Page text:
The Hyundai Venue is a FWD with 2WD Traction Mode. It may not be an off-road SUV, but it's packed more than enough rough-road driving capability for everyday use. Here, we take a closer look at that rough-road driving technology.
The SUV segment has been leading the auto market recently, with a notable increase in the variety of small SUVs. They have enjoyed great popularity due to its versatility with diverse lifestyles, as well as various capabilities and unique designs. Opinion is divided on whether small SUVs should be called CUVs (cross-over utility vehicles).
There are various reasons for this. First is that the relative lack of size detracts from one of the leading practicalities of the SUV - size.
Another reason is that most small SUVs are oriented for urban driving. There is little reason to power all four wheels, and not many consumers desire it. 4WD systems may improve driving stability, but also increases weight and negatively impacts fuel economy, ultimately raising costs. Small SUVs rarely come with 4WD due to those reasons.
However, there is always that "what if...?" question in the back of the mind. For instance, what if you take the small SUV out over suburban terrain, or even camping. You might encounter off-road conditions or heavy snow. SUV owners will not think twice about engaging all four wheels to get that juicy traction out of the mud or gravel pit, or slushy snow. For small SUV owners that only have FWD at their disposal, this is not a welcome scenario.
Traction Mode solves 2WD limitations
Enter the Traction mode, based on multi-traction control which controls the driving force of the wheels according to what the situation requires. The key idea is to maximize traction and contact surface to minimize slippage under off-road conditions, using the Traction Control System(TCS). The system will take most small FWD SUVs through snow, mud, and sand terrain.
The systems if far lighter than 4WD systems, weighing only about 80kgs and highly affordable. Of course, it is not the same as a full 4WD SUV's ability to overcome rough conditions, but it does overcome some major shortcomings such as weight and cost for a very reasonable compromise.
Previously, on the small SUVs in a limited number of European automakers featured this technology. Now, Hyundai has introduced a similar technology for small SUVs such as the Venue, named '2WD Traction Mode'.
Hyundai's 2WD Traction Mode
Hyundai's 2WD Traction Mode offer 3 modes: Snow, Mud, and Sand. The vehicle operator merely needs to identify the type of road condition, then turn the Drive Mode / 2WD Traction Mode dial to the left or right and the system finds the optimal performance option for the road surface.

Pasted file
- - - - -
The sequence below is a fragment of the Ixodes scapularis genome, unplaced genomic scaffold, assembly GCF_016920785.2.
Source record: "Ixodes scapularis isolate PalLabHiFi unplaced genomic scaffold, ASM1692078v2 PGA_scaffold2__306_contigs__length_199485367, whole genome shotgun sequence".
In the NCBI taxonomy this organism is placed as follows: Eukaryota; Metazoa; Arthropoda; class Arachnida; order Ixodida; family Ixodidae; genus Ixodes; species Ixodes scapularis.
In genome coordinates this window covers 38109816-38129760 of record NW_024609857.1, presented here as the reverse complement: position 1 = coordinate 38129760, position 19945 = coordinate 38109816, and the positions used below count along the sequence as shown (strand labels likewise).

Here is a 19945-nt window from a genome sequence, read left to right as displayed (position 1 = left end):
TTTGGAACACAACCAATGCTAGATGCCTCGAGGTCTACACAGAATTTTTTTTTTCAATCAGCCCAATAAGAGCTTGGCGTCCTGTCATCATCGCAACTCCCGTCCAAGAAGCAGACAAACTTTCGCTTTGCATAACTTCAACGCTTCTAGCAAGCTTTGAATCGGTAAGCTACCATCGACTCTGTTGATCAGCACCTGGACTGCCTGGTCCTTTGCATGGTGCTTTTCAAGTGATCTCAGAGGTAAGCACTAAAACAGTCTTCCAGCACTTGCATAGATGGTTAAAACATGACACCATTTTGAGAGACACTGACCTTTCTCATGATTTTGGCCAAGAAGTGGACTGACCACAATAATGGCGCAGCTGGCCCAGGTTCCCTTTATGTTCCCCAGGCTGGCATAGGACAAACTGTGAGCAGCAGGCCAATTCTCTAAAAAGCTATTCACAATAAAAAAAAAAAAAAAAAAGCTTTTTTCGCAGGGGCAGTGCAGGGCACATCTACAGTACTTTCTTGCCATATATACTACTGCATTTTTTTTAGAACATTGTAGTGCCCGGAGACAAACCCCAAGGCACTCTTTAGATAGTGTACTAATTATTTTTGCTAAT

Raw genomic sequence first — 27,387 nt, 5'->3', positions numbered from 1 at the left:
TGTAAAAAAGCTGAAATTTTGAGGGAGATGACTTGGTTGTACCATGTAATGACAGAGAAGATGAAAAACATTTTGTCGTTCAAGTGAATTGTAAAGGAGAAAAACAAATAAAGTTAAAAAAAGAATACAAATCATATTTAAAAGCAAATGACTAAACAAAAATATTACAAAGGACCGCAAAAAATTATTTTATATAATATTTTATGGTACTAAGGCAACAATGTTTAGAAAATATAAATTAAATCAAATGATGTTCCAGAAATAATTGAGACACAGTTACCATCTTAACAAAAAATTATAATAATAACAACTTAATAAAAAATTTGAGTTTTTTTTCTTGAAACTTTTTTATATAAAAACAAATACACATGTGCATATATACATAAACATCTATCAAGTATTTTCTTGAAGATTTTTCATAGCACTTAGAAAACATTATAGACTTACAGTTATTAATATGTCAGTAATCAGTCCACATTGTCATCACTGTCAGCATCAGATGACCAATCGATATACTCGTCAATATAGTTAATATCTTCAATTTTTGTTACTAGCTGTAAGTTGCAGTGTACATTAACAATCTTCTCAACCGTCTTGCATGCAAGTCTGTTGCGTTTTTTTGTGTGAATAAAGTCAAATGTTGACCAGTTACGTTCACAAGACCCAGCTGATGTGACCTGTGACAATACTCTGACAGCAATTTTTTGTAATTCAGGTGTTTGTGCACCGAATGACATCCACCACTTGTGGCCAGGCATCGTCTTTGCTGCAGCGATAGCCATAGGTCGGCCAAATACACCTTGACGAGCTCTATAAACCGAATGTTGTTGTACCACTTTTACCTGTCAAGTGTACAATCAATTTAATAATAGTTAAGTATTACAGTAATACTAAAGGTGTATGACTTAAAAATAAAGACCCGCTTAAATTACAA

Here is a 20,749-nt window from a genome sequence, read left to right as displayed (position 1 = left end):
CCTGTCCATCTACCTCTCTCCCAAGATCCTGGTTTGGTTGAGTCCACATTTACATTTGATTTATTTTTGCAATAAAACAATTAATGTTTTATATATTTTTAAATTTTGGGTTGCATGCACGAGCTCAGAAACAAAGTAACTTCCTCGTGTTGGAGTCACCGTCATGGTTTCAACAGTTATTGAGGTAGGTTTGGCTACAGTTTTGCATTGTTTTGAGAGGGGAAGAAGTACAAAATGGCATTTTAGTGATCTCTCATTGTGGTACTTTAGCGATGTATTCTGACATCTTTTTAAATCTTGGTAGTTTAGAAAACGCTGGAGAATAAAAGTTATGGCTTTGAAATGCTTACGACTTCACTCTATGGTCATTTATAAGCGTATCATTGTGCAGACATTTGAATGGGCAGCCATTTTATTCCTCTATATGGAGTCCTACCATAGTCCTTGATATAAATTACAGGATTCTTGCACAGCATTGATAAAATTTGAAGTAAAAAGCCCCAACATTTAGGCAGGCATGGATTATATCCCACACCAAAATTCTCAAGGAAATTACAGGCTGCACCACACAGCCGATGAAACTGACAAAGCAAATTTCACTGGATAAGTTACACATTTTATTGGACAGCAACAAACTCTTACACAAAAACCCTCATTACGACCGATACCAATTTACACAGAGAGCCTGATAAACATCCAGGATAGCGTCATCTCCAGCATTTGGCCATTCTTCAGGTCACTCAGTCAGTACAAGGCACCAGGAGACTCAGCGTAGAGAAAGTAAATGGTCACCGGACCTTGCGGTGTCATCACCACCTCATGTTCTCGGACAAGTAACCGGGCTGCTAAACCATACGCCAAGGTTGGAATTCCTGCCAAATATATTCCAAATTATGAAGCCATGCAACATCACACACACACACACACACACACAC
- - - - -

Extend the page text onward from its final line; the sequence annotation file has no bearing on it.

The technology works on the following principle: If the wheel is spinning faster than the detected speed of the vehicle, which occurs when the wheels are spinning without traction, the sensors control the engine and brakes to regain driving and braking power. When the wheel speed sensor detects slippage, the TCS adjusts engine output through continuous feedback, and also allows the brake control to distribute power and brakeage different between the left and right wheels. From slippage detection to wheel braking and differential only takes 0.3 seconds.
Hyundai's 2WD Traction Mode is impressive in that it provides differentiated control of the vehicle's driving power based on the road surface. For example, the Mud Mode spins the wheels more than 10kph faster than the speed of the car's actual movement, providing extra traction. The rapid spinning wheels help remove the slippery mud on the tire's surface, improving acceleration conditions even on muddy roads, and allows rapid forward movement in treacherously muddy conditions where ceasing movement can mean getting stuck.
Putting the Traction Mode to 'Snow' will make the TCS monitor the driving surface to provide different schemes when over packed and unpacked snow. In other words, 2WD Traction Mode only has one Snow mode, but that one mode is managed by the TCS to be able to identify the state of snow on the road to adjust the wheel's revolution.
On frozen snow where wheels are more likely to slide out, driving surface resistance and friction coefficient are low, so TCS lowers wheel revolution and minimizes braking, as fast turning wheels and sudden braking can cause the wheels to lose traction and slide. Conversely in deep snow, TCS controls the wheels to spin faster than the measured speed of the vehicle. The relatively higher road surface resistance of deeper snow can cause the vehicle to sink in deeper, so a higher rate of wheel revolutions can prevent sinking in.
A similar control system works for sandy road conditions, ramping up the wheel revolutions to avoid getting stuck in sand. The strong rotational force of the wheel can prevent the softer surface bogging down the vehicle.
However, the 2WD Traction Mode only activates at speeds of 80kph or lower, for safety reasons. It is unlikely for a vehicle to operate at speeds greater than that over rough terrain, and if the vehicle is in fact operating at high speeds, using Mud Mode or Sand Mode can make the vehicle unstable. If the operator selects Traction Mode at speeds exceeding 80km the system, simply continues to operate at normal mode.
As seen above, the 2WD Traction Mode on the Venue is a great way to minimize disadvantages while maximizing the advantages of small SUVs without high costs. Hopefully the technology allows an ever-growing number of drivers great driving experiences in small SUVs.